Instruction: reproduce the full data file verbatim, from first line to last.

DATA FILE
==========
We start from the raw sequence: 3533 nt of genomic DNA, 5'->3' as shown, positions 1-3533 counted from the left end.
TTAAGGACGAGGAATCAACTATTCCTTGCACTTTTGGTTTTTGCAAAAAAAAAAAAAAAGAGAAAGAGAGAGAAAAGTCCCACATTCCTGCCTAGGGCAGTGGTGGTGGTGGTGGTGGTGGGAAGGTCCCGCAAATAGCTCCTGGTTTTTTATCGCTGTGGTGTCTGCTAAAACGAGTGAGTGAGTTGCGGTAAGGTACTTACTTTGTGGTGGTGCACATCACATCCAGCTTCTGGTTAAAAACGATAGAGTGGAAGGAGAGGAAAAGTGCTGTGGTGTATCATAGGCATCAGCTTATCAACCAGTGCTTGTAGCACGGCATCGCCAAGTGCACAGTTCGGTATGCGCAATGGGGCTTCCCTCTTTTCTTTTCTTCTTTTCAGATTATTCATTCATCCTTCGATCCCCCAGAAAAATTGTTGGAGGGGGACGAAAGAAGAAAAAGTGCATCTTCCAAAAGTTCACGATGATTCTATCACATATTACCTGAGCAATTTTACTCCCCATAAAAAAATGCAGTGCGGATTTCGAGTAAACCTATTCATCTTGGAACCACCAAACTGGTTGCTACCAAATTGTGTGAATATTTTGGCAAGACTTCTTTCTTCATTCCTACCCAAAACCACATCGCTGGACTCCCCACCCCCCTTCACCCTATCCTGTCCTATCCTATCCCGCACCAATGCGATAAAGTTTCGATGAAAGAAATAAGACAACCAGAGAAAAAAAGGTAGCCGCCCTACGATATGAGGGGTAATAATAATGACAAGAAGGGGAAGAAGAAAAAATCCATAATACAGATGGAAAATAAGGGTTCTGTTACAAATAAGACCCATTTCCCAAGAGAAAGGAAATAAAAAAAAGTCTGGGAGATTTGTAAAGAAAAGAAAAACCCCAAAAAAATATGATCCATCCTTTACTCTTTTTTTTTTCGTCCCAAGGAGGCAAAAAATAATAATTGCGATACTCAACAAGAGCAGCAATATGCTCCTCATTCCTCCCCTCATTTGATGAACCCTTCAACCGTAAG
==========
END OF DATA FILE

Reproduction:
We start from the raw sequence: 3533 nt of genomic DNA, 5'->3' as shown, positions 1-3533 counted from the left end.
TTAAGGACGAGGAATCAACTATTCCTTGCACTTTTGGTTTTTGCAAAAAAAAAAAAAAAGAGAAAGAGAGAGAAAAGTCCCACATTCCTGCCTAGGGCAGTGGTGGTGGTGGTGGTGGTGGGAAGGTCCCGCAAATAGCTCCTGGTTTTTTATCGCTGTGGTGTCTGCTAAAACGAGTGAGTGAGTTGCGGTAAGGTACTTACTTTGTGGTGGTGCACATCACATCCAGCTTCTGGTTAAAAACGATAGAGTGGAAGGAGAGGAAAAGTGCTGTGGTGTATCATAGGCATCAGCTTATCAACCAGTGCTTGTAGCACGGCATCGCCAAGTGCACAGTTCGGTATGCGCAATGGGGCTTCCCTCTTTTCTTTTCTTCTTTTCAGATTATTCATTCATCCTTCGATCCCCCAGAAAAATTGTTGGAGGGGGACGAAAGAAGAAAAAGTGCATCTTCCAAAAGTTCACGATGATTCTATCACATATTACCTGAGCAATTTTACTCCCCATAAAAAAATGCAGTGCGGATTTCGAGTAAACCTATTCATCTTGGAACCACCAAACTGGTTGCTACCAAATTGTGTGAATATTTTGGCAAGACTTCTTTCTTCATTCCTACCCAAAACCACATCGCTGGACTCCCCACCCCCCTTCACCCTATCCTGTCCTATCCTATCCCGCACCAATGCGATAAAGTTTCGATGAAAGAAATAAGACAACCAGAGAAAAAAAGGTAGCCGCCCTACGATATGAGGGGTAATAATAATGACAAGAAGGGGAAGAAGAAAAAATCCATAATACAGATGGAAAATAAGGGTTCTGTTACAAATAAGACCCATTTCCCAAGAGAAAGGAAATAAAAAAAAGTCTGGGAGATTTGTAAAGAAAAGAAAAACCCCAAAAAAATATGATCCATCCTTTACTCTTTTTTTTTTCGTCCCAAGGAGGCAAAAAATAATAATTGCGATACTCAACAAGAGCAGCAATATGCTCCTCATTCCTCCCCTCATTTGATGAACCCTTCAACCGTAAG